Community building requires long-term commitment at a level that is sustainable. It requires being invested in a location. It requires building long lasting working relationships with the people that live near you. It necessitates a diffuse leadership structure that allows any one person to take breaks and shift focus without weakening the community itself or the direction of the project. Community building requires transparent and accountable communication and behaviors. It requires support systems for victims of abuse within the community, conflict mediation, and alternatives to the penal system. Community building should be based on trust, investment, and a set of principles for societal change that are widely acknowledged, accepted, and practiced within the community.

 

The type of work that needs to be done in order to subvert the nuclear industrial complex also involves looking beyond prominent conceptions of community. I will forward some of this discussion to an article, “City Life and Difference” by Iris Marion Young,[4] who claims that the term “community,” like its opposite the “individual,” necessarily denies the differences that occur in large groups of people. These differences encompass political ideals, racial, ethnic and gender identities, among others. The idea of “building community” is premised upon a shared understanding and knowing of those in the community, and in this way is a completely impossible and utopian ideal.

 

When we begin to look at how community building pans out in the real world, no matter what the stated intentions of planned communities may be, we see many of the problems of mainstream society replicated in them. This is to say that rather than knowing each other on intimate levels, we are still in some ways indefinable and alienated from each other. This extends to our ability to know ourselves, and as such we can never really hope to know others as the self remains, at times, quite ambiguous. Also, in defining our community based on likeness and shared ideals, we must necessarily exclude difference. Often times in planned community spaces, such as anarchist spaces (or “infoshops”) or feminist groups in the United States, there is a lack of racial or ethnic diversity. While these groups may in their values list a respect and appreciation for diversity, or even the necessity of it, it remains a trend that likeness prevails. This is perhaps due to identities that cross social groups. For example, anarchist feminist spaces in the United States may lack the presence of black women, even though the group is largely defined as a female group, but because anarchists tend generally to be white, to know white people and have white friends and relationships. Thus those that identify as female and black, or even female, black and radical, may not identify with the white anarchists, and therefore are excluded or exclude themselves from that “community.”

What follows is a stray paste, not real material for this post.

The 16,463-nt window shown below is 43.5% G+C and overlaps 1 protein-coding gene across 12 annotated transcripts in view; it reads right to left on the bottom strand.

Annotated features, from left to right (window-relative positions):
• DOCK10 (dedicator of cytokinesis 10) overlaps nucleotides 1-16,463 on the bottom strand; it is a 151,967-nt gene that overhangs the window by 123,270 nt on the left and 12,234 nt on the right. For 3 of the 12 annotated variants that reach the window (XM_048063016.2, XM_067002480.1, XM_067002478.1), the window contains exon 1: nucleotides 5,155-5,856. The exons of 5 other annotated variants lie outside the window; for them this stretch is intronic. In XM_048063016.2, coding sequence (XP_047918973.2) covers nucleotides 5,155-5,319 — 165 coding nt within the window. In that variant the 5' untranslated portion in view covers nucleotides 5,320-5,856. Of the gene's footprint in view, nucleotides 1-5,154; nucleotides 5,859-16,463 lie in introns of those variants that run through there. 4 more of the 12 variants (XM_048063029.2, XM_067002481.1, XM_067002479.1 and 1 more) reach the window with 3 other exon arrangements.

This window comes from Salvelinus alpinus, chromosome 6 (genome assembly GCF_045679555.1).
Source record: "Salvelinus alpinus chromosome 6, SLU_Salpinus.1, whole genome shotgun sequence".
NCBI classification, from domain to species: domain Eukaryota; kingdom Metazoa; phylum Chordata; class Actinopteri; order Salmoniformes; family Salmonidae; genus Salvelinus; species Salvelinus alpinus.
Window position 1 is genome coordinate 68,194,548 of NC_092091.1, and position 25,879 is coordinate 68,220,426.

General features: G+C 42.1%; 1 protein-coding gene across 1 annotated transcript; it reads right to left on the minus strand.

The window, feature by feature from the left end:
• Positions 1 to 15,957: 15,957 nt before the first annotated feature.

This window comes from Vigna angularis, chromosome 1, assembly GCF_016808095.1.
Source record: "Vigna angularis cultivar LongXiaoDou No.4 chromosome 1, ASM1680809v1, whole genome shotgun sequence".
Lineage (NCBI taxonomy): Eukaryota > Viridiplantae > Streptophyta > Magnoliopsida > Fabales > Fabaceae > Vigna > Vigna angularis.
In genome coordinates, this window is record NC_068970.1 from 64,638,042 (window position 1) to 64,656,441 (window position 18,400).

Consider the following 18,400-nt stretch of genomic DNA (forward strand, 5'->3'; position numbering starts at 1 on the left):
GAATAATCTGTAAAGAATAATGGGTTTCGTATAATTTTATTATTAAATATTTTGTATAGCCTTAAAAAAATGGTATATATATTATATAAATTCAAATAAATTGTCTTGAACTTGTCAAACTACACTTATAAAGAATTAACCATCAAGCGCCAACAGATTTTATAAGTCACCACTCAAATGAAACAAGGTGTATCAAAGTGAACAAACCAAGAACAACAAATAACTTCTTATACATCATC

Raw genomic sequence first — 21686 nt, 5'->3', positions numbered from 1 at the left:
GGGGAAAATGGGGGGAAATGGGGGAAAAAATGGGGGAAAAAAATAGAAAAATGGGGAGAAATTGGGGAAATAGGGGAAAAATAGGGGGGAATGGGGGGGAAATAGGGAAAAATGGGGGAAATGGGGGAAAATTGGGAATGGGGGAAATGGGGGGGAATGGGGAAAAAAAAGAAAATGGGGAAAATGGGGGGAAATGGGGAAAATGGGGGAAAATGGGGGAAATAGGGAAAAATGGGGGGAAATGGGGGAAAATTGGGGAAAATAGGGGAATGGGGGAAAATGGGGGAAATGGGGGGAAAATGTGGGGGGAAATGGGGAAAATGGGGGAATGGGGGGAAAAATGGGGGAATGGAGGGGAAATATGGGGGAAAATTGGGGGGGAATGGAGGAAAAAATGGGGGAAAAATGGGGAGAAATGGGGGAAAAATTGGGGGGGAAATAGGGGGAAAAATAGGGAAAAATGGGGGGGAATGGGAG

As Young puts it, “The most serious political consequence of the desire for community, or for copresence and mutual identification with others [Young’s definition of community] is that it often operates to exclude or oppress those experienced as different. Commitment to an ideal of community tends to value and enforce homogeneity…Too often people in groups working for social change take mutual friendship to be a goal of the group, and thus judge themselves wanting as a group when they do not achieve such commonality. Such a desire for community often channels energy away from the political goals of the group, and also produces a clique atmosphere which keeps groups small and turns potential members away.”[5]